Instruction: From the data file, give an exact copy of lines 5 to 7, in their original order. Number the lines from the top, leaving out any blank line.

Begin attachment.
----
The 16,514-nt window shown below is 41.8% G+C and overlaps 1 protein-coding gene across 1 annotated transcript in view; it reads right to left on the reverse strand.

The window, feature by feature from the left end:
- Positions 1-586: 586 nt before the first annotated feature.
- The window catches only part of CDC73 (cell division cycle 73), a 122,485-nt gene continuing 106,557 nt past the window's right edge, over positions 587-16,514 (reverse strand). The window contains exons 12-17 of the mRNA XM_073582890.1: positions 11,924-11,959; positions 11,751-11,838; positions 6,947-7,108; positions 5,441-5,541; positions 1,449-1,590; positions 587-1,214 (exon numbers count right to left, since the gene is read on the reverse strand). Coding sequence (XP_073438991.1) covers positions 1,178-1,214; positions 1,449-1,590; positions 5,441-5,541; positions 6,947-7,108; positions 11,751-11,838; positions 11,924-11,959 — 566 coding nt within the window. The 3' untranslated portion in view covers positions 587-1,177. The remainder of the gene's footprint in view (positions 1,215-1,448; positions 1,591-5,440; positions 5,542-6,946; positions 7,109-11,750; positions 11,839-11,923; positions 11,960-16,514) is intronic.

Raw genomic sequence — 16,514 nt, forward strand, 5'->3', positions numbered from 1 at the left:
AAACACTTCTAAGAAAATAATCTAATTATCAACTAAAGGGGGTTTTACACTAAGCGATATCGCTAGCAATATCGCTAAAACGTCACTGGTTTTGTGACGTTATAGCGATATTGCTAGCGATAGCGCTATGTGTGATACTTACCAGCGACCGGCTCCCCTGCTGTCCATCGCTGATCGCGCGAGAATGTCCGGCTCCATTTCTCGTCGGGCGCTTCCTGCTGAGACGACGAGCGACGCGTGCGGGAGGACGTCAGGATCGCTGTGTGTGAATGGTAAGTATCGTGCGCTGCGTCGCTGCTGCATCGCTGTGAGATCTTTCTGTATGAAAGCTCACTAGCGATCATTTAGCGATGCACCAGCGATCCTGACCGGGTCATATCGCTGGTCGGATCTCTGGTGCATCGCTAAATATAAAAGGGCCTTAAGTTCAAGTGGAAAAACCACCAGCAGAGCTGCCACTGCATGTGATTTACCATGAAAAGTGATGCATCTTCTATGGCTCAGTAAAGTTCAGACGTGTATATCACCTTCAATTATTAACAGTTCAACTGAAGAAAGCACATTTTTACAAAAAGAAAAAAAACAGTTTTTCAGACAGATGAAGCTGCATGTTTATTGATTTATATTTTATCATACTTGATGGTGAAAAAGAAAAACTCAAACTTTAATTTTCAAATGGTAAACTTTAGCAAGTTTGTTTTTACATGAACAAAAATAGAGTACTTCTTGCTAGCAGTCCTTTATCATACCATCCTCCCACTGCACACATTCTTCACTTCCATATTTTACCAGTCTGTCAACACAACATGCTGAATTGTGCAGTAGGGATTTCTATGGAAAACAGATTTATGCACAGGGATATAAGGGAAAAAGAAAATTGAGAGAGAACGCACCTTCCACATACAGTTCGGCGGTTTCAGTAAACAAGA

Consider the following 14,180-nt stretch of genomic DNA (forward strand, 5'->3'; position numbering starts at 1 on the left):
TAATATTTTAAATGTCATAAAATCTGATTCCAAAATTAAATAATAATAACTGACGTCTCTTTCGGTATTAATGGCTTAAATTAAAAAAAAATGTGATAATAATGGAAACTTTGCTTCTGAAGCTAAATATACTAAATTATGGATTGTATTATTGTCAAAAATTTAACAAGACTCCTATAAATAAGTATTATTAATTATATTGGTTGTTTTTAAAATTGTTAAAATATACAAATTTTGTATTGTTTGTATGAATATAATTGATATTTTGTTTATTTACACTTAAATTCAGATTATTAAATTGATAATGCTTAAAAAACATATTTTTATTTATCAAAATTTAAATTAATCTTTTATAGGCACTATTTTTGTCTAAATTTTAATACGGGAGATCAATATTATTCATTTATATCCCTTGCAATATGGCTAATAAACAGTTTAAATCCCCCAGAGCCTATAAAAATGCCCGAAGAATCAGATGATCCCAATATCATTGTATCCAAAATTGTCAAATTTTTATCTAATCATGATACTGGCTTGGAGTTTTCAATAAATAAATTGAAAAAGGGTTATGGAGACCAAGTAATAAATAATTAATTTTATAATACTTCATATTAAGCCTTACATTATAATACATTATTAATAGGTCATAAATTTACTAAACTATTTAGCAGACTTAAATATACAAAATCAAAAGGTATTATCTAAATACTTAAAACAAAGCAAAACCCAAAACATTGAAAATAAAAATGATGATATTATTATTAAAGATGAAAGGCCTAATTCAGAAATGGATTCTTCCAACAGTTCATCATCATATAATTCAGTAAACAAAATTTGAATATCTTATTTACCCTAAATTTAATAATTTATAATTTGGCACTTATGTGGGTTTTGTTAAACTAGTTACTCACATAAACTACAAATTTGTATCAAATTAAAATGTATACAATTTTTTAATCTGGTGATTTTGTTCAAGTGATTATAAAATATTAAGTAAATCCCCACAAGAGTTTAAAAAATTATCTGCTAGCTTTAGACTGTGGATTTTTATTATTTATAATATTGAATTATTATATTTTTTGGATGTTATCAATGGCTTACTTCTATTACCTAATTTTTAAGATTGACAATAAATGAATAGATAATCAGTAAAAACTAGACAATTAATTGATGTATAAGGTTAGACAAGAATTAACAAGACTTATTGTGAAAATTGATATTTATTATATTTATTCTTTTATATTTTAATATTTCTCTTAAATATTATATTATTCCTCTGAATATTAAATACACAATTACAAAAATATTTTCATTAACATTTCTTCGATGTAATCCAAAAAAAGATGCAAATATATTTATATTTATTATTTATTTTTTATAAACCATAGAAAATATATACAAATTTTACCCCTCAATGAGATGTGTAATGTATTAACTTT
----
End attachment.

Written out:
Raw genomic sequence — 16,514 nt, forward strand, 5'->3', positions numbered from 1 at the left:
AAACACTTCTAAGAAAATAATCTAATTATCAACTAAAGGGGGTTTTACACTAAGCGATATCGCTAGCAATATCGCTAAAACGTCACTGGTTTTGTGACGTTATAGCGATATTGCTAGCGATAGCGCTATGTGTGATACTTACCAGCGACCGGCTCCCCTGCTGTCCATCGCTGATCGCGCGAGAATGTCCGGCTCCATTTCTCGTCGGGCGCTTCCTGCTGAGACGACGAGCGACGCGTGCGGGAGGACGTCAGGATCGCTGTGTGTGAATGGTAAGTATCGTGCGCTGCGTCGCTGCTGCATCGCTGTGAGATCTTTCTGTATGAAAGCTCACTAGCGATCATTTAGCGATGCACCAGCGATCCTGACCGGGTCATATCGCTGGTCGGATCTCTGGTGCATCGCTAAATATAAAAGGGCCTTAAGTTCAAGTGGAAAAACCACCAGCAGAGCTGCCACTGCATGTGATTTACCATGAAAAGTGATGCATCTTCTATGGCTCAGTAAAGTTCAGACGTGTATATCACCTTCAATTATTAACAGTTCAACTGAAGAAAGCACATTTTTACAAAAAGAAAAAAAACAGTTTTTCAGACAGATGAAGCTGCATGTTTATTGATTTATATTTTATCATACTTGATGGTGAAAAAGAAAAACTCAAACTTTAATTTTCAAATGGTAAACTTTAGCAAGTTTGTTTTTACATGAACAAAAATAGAGTACTTCTTGCTAGCAGTCCTTTATCATACCATCCTCCCACTGCACACATTCTTCACTTCCATATTTTACCAGTCTGTCAACACAACATGCTGAATTGTGCAGTAGGGATTTCTATGGAAAACAGATTTATGCACAGGGATATAAGGGAAAAAGAAAATTGAGAGAGAACGCACCTTCCACATACAGTTCGGCGGTTTCAGTAAACAAGA

Consider the following 14,180-nt stretch of genomic DNA (forward strand, 5'->3'; position numbering starts at 1 on the left):